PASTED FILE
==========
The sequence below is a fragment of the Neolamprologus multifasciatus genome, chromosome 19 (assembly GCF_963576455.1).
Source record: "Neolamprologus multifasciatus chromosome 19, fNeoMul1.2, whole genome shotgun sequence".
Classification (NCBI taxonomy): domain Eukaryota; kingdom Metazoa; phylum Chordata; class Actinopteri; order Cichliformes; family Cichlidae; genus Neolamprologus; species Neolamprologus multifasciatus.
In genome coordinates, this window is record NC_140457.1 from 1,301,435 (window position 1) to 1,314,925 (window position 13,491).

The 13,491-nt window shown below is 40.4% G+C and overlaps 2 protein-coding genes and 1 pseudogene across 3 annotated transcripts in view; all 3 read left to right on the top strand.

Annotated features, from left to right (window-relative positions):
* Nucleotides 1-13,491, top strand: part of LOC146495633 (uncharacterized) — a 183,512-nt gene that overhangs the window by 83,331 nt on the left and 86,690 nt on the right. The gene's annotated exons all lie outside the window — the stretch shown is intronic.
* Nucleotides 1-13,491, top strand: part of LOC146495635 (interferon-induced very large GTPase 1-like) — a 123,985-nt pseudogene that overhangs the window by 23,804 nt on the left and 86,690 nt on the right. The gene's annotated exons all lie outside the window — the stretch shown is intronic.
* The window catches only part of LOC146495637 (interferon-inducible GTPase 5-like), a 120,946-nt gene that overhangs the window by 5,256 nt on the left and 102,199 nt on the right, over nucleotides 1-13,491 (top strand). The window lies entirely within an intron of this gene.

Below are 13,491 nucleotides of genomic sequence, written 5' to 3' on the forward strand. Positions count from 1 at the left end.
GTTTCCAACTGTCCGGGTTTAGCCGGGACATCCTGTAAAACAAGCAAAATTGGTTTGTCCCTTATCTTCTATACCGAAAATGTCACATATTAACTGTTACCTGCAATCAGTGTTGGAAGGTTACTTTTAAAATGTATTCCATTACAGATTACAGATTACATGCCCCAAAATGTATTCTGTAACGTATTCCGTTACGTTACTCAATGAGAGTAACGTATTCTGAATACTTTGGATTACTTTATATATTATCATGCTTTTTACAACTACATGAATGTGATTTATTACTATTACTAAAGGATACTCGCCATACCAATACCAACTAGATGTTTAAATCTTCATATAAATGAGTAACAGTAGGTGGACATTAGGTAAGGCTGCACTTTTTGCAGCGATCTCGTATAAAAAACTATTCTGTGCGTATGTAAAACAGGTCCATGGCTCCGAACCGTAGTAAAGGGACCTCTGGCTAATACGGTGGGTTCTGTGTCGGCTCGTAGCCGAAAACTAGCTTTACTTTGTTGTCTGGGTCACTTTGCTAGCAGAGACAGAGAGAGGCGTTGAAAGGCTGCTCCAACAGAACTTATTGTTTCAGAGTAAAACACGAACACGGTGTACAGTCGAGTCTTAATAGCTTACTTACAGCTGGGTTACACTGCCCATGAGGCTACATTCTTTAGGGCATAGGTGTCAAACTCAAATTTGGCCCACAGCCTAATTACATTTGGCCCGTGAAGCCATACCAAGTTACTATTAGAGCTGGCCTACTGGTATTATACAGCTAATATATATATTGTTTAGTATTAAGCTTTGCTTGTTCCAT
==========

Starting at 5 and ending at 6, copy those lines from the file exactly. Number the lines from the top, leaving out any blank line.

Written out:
The 13,491-nt window shown below is 40.4% G+C and overlaps 2 protein-coding genes and 1 pseudogene across 3 annotated transcripts in view; all 3 read left to right on the top strand.

Annotated features, from left to right (window-relative positions):